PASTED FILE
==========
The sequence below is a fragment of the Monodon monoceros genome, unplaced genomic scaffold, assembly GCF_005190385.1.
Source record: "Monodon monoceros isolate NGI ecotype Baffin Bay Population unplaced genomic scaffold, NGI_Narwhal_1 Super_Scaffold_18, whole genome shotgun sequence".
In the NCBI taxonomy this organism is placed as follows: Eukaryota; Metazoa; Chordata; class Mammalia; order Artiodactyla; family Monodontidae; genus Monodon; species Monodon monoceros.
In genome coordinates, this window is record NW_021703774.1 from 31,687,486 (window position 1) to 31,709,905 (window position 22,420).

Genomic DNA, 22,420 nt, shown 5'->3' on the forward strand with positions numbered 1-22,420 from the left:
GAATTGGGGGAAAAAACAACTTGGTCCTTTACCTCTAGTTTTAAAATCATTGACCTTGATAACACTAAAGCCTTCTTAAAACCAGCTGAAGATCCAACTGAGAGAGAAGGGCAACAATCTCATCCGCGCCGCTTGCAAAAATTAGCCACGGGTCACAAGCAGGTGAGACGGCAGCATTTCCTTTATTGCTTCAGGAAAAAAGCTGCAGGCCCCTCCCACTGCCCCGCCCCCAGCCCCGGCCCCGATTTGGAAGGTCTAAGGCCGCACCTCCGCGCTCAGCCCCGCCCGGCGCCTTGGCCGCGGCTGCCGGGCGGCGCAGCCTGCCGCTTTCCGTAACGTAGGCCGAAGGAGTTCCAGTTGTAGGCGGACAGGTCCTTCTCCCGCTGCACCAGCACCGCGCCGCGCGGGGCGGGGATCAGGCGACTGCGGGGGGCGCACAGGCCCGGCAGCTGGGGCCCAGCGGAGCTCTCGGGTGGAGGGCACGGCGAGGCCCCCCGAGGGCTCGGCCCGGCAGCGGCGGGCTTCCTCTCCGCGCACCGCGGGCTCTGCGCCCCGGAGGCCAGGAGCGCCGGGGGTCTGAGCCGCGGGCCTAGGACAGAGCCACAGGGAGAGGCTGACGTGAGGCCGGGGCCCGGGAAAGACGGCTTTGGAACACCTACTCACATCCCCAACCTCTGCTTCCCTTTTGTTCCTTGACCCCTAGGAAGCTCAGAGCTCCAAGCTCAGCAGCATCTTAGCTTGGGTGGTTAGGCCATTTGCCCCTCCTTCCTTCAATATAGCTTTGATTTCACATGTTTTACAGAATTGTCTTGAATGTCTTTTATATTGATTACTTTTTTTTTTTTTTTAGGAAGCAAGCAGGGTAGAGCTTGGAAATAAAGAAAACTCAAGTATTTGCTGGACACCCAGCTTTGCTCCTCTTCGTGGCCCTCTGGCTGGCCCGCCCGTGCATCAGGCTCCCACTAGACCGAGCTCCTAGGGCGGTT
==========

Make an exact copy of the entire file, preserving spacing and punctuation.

The sequence below is a fragment of the Monodon monoceros genome, unplaced genomic scaffold, assembly GCF_005190385.1.
Source record: "Monodon monoceros isolate NGI ecotype Baffin Bay Population unplaced genomic scaffold, NGI_Narwhal_1 Super_Scaffold_18, whole genome shotgun sequence".
In the NCBI taxonomy this organism is placed as follows: Eukaryota; Metazoa; Chordata; class Mammalia; order Artiodactyla; family Monodontidae; genus Monodon; species Monodon monoceros.
In genome coordinates, this window is record NW_021703774.1 from 31,687,486 (window position 1) to 31,709,905 (window position 22,420).

Genomic DNA, 22,420 nt, shown 5'->3' on the forward strand with positions numbered 1-22,420 from the left:
GAATTGGGGGAAAAAACAACTTGGTCCTTTACCTCTAGTTTTAAAATCATTGACCTTGATAACACTAAAGCCTTCTTAAAACCAGCTGAAGATCCAACTGAGAGAGAAGGGCAACAATCTCATCCGCGCCGCTTGCAAAAATTAGCCACGGGTCACAAGCAGGTGAGACGGCAGCATTTCCTTTATTGCTTCAGGAAAAAAGCTGCAGGCCCCTCCCACTGCCCCGCCCCCAGCCCCGGCCCCGATTTGGAAGGTCTAAGGCCGCACCTCCGCGCTCAGCCCCGCCCGGCGCCTTGGCCGCGGCTGCCGGGCGGCGCAGCCTGCCGCTTTCCGTAACGTAGGCCGAAGGAGTTCCAGTTGTAGGCGGACAGGTCCTTCTCCCGCTGCACCAGCACCGCGCCGCGCGGGGCGGGGATCAGGCGACTGCGGGGGGCGCACAGGCCCGGCAGCTGGGGCCCAGCGGAGCTCTCGGGTGGAGGGCACGGCGAGGCCCCCCGAGGGCTCGGCCCGGCAGCGGCGGGCTTCCTCTCCGCGCACCGCGGGCTCTGCGCCCCGGAGGCCAGGAGCGCCGGGGGTCTGAGCCGCGGGCCTAGGACAGAGCCACAGGGAGAGGCTGACGTGAGGCCGGGGCCCGGGAAAGACGGCTTTGGAACACCTACTCACATCCCCAACCTCTGCTTCCCTTTTGTTCCTTGACCCCTAGGAAGCTCAGAGCTCCAAGCTCAGCAGCATCTTAGCTTGGGTGGTTAGGCCATTTGCCCCTCCTTCCTTCAATATAGCTTTGATTTCACATGTTTTACAGAATTGTCTTGAATGTCTTTTATATTGATTACTTTTTTTTTTTTTTTAGGAAGCAAGCAGGGTAGAGCTTGGAAATAAAGAAAACTCAAGTATTTGCTGGACACCCAGCTTTGCTCCTCTTCGTGGCCCTCTGGCTGGCCCGCCCGTGCATCAGGCTCCCACTAGACCGAGCTCCTAGGGCGGTT